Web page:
What I consider to be the deer’s most preferred food when they are available is the almighty acorn. When the acorns start dropping the deer will abandon other food sources to feast on the new morsels falling from the trees. That is why we see the deer in the fields during the weeks leading up to bow season and then once the season opens the deer aren’t visiting the crop fields any longer. The added bonus to this is the acorns are one of the best foods for the whitetails. Very high in protein and fat which they will need to survive the rut and the brutally cold winter ahead. If you can locate the first few trees to drop their prized nuts, you have a honey hole until the other tree start to drop their fruits.

Locate that first tree to drop acorns and watch the deer pile in.

I’m lucky enough to have a persimmon grove on my property. These sweet morsels are favored by almost every animal in the woods. They don’t last long after they hit the ground. Keep a close eye on your persimmon trees; they don’t all drop at the same times. Mine typically drop around the end of October, but I have seen others hang on well into November. For a few short weeks you will find me sitting near my persimmon trees. The deer will head there first to see how many the squirrels and raccoons have knocked to the ground. By the way, if you decide to try a persimmon to see how they taste, make sure it is soft and mushy. The hard ones will leave a bad taste in your mouth.

Persimmons are a Hot but short lived food source.

Apple trees, whether wild or planted definitely deserve a few sits during the season also. Like many other food sources, the best time to hunt over them is when the first ones start to drop. The new food source seems to draw the deer in to check it out. Apple trees vary greatly when they drop their fruits. Some will be completely gone by the start of bow season while other trees hang on to theirs until they freeze and fall off. So know the trees you hunt and plan your sits accordingly.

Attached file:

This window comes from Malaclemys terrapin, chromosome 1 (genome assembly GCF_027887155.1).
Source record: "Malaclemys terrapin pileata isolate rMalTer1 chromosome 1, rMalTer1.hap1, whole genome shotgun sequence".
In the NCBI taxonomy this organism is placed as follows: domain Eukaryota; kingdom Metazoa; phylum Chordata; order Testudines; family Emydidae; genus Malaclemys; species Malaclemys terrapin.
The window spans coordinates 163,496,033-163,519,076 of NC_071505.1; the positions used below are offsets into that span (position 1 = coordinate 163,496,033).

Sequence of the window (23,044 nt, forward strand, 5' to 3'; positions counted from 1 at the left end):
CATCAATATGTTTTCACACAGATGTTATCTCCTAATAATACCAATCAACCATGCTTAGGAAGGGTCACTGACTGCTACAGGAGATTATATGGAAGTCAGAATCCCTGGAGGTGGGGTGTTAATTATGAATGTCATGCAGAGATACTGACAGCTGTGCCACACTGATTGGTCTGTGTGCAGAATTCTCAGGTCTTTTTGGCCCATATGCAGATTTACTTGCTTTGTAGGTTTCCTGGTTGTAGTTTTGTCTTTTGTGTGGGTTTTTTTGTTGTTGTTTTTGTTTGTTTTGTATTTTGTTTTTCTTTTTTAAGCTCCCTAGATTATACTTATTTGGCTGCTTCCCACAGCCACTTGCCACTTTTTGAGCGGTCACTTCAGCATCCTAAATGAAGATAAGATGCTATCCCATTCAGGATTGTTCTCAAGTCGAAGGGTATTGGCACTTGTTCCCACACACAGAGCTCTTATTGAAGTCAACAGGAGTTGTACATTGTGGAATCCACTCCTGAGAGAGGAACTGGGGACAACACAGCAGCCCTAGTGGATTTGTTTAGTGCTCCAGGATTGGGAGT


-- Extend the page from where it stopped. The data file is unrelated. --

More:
Know when your apple trees drop and plan accordingly.

You might be hearing a common theme here. It’s best to hunt many of the food sources when they are new and just start producing or dropping their fruits. Another rule I like to follow for hunting crop fields is, hunt the green foods early and during milder weather and the grains late and during really nasty cold weather. I hope I cleared up a few things about hunting over food sources, either man made or natural. Good hunting everyone.

Early Season Whitetails and Food Plots

by Cody Altizer 31. August 2010 08:49
Cody Altizer

As the Dog Days of summer begin to dwindle down to the early stages of fall, so my excitement and enthusiasm for the opening day of bow season rises.  As if it could rise any higher!  Opening day for some is just weeks away, but for most of us we still have to wait until October to ascend into our favorite early season tree.  Regardless, we will all be bowhunting for whitetails before we know it.
    The early season is one of my favorite times to bowhunt.  The anticipation and uncertainty of a new season, coupled with the beautiful transition into fall, make any trip to the woods in October a successful one.  In fact, chances are that in the first two weeks, often the first couple days of a new season, we are presented with the best opportunity of harvesting a mature buck.  This year is no different with my fall food plots planted and thriving.  Also, 2010 has proven to be a banner year for many of the hard and soft mast producing species on my property.  The white oaks have produced an excellent crop of acorns which is important to my hunting success, as 90% of the 260 acres I hunt is mature timber.  Soft mast species such as apple trees and autumn olive groves have also produced a bountiful yield which can be early season hot spots as well.

Success during the early season often boils down to finding a favored food source.  Be on the look out for soft mast species, such as autumn olives, as they can be little honey holes.